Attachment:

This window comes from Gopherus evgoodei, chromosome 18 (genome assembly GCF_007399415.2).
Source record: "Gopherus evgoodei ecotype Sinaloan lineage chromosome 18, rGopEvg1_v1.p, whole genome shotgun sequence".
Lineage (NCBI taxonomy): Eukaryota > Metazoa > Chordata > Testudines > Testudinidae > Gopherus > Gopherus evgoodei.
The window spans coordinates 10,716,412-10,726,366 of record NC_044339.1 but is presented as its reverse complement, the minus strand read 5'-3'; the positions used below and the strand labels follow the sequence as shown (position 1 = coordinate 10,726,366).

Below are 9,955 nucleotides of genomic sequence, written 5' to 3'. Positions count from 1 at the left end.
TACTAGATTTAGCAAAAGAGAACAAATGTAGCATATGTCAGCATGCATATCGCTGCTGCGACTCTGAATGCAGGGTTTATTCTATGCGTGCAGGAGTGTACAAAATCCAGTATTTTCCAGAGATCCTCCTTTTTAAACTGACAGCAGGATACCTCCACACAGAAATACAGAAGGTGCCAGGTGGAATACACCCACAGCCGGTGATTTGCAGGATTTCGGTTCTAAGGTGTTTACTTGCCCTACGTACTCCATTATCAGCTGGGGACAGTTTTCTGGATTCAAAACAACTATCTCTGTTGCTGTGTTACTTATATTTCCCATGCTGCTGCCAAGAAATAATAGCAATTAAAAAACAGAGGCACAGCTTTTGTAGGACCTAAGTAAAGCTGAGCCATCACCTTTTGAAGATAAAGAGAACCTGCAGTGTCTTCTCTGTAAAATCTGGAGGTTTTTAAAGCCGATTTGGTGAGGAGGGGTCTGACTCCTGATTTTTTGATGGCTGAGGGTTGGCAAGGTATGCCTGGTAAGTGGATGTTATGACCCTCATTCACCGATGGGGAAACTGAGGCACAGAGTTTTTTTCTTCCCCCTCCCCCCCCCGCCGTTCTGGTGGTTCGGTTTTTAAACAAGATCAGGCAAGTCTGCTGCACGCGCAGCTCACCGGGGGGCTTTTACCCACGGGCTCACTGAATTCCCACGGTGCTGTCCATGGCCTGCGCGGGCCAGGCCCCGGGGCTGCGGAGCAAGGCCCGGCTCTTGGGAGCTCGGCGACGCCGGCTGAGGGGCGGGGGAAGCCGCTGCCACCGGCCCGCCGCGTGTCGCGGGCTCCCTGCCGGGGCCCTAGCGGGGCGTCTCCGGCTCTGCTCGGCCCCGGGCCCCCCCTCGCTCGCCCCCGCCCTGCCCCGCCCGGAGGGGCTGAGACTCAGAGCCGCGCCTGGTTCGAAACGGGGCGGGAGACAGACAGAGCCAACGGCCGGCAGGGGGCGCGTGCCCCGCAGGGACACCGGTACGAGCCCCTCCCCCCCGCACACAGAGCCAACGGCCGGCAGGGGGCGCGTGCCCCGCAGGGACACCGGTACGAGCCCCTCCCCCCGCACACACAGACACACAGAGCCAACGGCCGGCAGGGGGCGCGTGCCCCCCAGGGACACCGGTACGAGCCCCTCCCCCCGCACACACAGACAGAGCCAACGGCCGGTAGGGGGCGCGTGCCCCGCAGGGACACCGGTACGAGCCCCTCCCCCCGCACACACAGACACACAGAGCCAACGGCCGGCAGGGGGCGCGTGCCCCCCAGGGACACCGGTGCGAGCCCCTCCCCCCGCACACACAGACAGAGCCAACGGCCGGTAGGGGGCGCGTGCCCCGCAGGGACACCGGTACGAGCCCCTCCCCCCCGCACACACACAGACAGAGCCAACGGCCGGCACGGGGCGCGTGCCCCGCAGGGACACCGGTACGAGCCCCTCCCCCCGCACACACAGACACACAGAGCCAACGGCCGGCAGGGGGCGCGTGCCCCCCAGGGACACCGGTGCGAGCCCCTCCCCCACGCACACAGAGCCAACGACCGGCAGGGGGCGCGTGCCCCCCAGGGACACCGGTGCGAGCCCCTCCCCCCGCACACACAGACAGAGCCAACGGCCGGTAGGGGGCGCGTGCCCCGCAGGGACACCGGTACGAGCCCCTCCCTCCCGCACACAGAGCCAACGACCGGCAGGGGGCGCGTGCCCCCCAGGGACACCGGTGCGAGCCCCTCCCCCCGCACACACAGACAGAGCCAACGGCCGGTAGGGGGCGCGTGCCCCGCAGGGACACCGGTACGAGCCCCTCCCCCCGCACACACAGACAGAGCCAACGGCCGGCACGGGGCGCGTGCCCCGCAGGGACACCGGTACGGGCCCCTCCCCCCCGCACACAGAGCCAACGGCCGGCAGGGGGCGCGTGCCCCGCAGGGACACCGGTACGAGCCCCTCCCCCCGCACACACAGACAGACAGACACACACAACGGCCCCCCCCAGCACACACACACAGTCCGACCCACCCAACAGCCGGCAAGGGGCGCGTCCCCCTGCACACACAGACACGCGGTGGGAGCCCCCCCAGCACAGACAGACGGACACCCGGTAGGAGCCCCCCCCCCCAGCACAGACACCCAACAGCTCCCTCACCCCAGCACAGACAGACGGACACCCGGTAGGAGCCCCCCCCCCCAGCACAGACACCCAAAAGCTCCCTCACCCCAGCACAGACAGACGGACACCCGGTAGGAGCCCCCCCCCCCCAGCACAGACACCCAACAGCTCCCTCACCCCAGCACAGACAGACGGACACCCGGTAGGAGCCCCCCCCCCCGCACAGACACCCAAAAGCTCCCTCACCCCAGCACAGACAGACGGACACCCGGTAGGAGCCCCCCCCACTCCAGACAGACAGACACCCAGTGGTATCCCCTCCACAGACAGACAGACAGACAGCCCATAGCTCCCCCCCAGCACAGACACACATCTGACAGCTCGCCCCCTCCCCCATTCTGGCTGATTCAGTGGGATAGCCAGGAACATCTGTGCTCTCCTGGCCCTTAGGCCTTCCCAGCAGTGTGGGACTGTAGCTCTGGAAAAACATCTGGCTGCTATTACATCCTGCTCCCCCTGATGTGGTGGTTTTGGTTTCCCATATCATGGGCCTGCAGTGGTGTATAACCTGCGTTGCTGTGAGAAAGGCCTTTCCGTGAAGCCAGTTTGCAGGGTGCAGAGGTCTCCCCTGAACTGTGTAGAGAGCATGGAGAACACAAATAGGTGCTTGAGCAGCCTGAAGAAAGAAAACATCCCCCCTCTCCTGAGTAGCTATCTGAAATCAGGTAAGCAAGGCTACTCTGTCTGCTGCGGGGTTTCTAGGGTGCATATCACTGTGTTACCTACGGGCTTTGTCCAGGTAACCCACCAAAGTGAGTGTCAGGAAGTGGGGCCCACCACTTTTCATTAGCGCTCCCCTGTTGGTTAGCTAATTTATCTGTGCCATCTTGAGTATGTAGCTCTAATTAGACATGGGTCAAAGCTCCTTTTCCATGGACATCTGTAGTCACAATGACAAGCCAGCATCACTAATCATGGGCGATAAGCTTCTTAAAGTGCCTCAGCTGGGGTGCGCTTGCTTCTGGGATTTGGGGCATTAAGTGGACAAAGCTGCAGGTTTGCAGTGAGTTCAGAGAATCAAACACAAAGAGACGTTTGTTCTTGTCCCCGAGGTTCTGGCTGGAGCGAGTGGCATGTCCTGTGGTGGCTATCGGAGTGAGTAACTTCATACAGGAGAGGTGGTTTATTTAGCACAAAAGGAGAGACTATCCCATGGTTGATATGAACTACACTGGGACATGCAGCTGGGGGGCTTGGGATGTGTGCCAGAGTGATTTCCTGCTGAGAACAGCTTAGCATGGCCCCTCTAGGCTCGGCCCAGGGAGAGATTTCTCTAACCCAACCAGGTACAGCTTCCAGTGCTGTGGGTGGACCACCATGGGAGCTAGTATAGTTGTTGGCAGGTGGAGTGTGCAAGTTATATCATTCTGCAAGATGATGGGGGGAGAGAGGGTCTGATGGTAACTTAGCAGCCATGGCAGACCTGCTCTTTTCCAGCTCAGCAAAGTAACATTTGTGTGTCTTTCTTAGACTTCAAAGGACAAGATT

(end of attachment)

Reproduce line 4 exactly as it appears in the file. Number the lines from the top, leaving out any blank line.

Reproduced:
The window spans coordinates 10,716,412-10,726,366 of record NC_044339.1 but is presented as its reverse complement, the minus strand read 5'-3'; the positions used below and the strand labels follow the sequence as shown (position 1 = coordinate 10,726,366).